which makes me wonder if this "lawyer" has any idea what kind of grades one must receive in college to be accepted at a top medical school, if you have the vaguest clue on how talented one must be to lead a surgical team. I have an M.D. from Harvard, I am board certified in cardio-thoracic medicine and trauma surgery, I have been awarded citations from seven different medical boards in New England, and I am never, ever sick at sea. So I ask you; when someone goes into that chapel and they fall on their knees and they pray to God that their wife doesn't miscarry or that their daughter doesn't bleed to death or that their mother doesn't suffer acute neural trauma from postoperative shock, who do you think they're praying to? Now, go ahead and read your Bible, Dennis, and you go to your church, and, with any luck, you might win the annual raffle, but if you're looking for God, he was in operating room number two on November 17, and he doesn't like to be second guessed. You ask me if I have a God complex. Let me tell you something: I am God.
1993 brings a different kind of Sorkin film to the screen. It’s a great film but my least favourite of his written work. Harold Becker’s medical drama was brilliantly cast, George C. Scott, Anne Bancroft, Bill Pullman, Nicole Kidman, and Alec Baldwin should leave me drooling, an ensemble that are at the top of their field but maybe I just didn’t get it, or perhaps it was my built in aversion to the Baldwin’s, I’m still not sure, however I do know it’s still a better film than most films of this type and that’s down to the extraordinary writing.
The American President
I've loved two women in my life. I lost one to cancer, and I lost the other 'cause I was so busy keeping my job I forgot to do my job. Well, that ends right now. Tomorrow morning, the White House is sending a bill to Congress for its consideration. It's White House Resolution 455, an energy bill requiring a 20 percent reduction of the emission of fossil fuels over the next ten years. It is by far the most aggressive stride ever taken in the fight to reverse the effects of global warming. The other piece of legislation is the crime bill. As of today, it no longer exists. I'm throwing it out. I'm throwing it out writing a law that makes sense. You cannot address crime prevention without getting rid of assault weapons and handguns. I consider them a threat to national security, and I will go door to door if I have to, but I'm gonna convince Americans that I'm right, and I'm gonna get the guns. We've got serious problems, and we need serious people, and if you want to talk about character, Bob, you'd better come at me with more than a burning flag and a membership card. If you want to talk about character and American values, fine. Just tell me where and when, and I'll show up. This is a time for serious people, Bob, and your fifteen minutes are up. My name is Andrew Shepherd, and I am the President.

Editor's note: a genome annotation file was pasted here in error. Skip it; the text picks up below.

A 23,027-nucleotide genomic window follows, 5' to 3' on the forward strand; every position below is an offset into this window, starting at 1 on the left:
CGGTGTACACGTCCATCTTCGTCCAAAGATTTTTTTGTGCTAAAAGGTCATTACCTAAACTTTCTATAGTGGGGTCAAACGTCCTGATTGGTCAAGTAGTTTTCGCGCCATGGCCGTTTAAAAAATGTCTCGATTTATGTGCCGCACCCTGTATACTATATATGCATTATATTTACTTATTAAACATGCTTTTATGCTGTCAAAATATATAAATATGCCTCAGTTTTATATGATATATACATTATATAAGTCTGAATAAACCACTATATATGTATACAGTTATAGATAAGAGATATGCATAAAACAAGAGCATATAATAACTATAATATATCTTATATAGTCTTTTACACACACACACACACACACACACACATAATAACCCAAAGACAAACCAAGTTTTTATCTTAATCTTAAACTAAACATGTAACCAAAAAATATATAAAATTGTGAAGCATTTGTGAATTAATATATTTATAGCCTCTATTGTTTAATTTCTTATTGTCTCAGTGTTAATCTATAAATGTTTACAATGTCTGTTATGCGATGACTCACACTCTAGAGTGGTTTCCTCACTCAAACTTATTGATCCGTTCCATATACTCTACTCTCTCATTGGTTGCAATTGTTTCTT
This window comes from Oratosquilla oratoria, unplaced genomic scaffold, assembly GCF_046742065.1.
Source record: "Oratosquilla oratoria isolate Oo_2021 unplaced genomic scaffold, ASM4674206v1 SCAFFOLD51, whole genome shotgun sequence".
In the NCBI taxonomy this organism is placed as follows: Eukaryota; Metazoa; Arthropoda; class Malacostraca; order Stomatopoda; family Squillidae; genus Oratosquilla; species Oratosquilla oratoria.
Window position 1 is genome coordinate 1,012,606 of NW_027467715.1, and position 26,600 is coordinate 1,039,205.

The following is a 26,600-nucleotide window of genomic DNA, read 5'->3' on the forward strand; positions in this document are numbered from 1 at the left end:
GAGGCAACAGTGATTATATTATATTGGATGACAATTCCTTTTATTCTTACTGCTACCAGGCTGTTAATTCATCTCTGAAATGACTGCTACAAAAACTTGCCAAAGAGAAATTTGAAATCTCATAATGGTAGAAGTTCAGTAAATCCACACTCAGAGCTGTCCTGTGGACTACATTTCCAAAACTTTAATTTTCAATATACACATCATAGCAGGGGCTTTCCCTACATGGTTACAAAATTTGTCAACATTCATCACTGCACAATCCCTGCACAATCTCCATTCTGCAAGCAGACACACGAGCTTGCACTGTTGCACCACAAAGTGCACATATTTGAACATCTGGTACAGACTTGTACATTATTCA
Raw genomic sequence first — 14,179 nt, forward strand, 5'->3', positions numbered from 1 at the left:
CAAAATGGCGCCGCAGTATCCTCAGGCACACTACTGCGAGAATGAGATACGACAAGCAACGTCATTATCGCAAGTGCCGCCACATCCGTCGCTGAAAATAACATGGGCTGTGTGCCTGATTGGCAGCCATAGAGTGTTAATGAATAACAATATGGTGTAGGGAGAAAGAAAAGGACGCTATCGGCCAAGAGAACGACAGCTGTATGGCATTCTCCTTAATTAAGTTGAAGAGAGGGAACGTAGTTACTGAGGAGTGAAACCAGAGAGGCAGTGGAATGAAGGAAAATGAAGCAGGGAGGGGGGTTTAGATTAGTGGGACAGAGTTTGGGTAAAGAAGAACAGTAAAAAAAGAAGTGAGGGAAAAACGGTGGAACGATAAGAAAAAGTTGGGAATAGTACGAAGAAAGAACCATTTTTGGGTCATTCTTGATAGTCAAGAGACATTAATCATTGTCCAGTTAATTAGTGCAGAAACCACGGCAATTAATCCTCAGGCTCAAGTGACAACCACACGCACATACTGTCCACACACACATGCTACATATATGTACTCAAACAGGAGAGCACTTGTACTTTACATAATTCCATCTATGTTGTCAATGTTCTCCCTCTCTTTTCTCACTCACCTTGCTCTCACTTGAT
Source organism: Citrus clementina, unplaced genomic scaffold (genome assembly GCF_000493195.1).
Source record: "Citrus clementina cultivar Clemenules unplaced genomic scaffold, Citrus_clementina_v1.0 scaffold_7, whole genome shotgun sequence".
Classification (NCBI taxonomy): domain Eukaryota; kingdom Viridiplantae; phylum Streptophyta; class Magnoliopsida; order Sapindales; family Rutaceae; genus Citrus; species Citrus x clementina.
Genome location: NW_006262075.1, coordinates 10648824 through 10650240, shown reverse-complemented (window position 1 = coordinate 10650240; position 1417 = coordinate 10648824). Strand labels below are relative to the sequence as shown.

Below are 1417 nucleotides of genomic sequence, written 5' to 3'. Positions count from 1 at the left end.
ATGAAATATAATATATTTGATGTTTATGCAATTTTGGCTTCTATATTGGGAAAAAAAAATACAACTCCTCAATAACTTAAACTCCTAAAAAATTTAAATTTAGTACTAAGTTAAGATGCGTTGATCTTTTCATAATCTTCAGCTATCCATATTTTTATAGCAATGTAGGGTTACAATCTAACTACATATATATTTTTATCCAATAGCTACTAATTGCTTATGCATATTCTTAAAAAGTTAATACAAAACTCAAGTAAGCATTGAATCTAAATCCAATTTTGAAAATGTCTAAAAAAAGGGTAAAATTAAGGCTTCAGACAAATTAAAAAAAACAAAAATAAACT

1995 sees Rob Reiner helm another Sorkin masterpiece that had a reach beyond what we saw on the screen in those two hours. This is the project that spawned the West Wing, this is the project that sparked everyone’s interest in the workings of The White House rather than just if a President is going to blow something up. This is the project that brought Martin Sheen together with Sorkin and just for that this film deserves a lot more love than it gets. The story was brilliantly refreshing bringing something every day into the most powerful family in the world. President Andrew Shepherd is a widowed man that falls in love with a new woman and this has consequences on both the people and the job. It’s the first time I remember who you fall in love with being played out in the political context and the portrayals right down the cast order were all just so highly watchable. They also include a lot of the movers and shakers that would shape the West Wing in later years, Sheen, Malina, Deavere Smith, Siemaszko, and Thom Barry, and a wonderful performance from Michael J. Fox. Also, see the above quote. Spoken 22 years ago. About gun control.
Then comes a decade of the most incredible television success and a new millennium before…
Charlie Wilson’s War
Joanne Herring: Why is Congress saying one thing and doing nothing?
Charlie Wilson: Well, tradition mostly.
2007 and someone answers my dreams as I now have both Tom Hanks and Philip Seymour Hoffman speaking Sorkin’s words on my screen in a great Mike Nichols film. I love politics and all things war and when the two combine with a master holding the pen great things happen. If you haven’t seen this film already then you need to, it’s superbly made.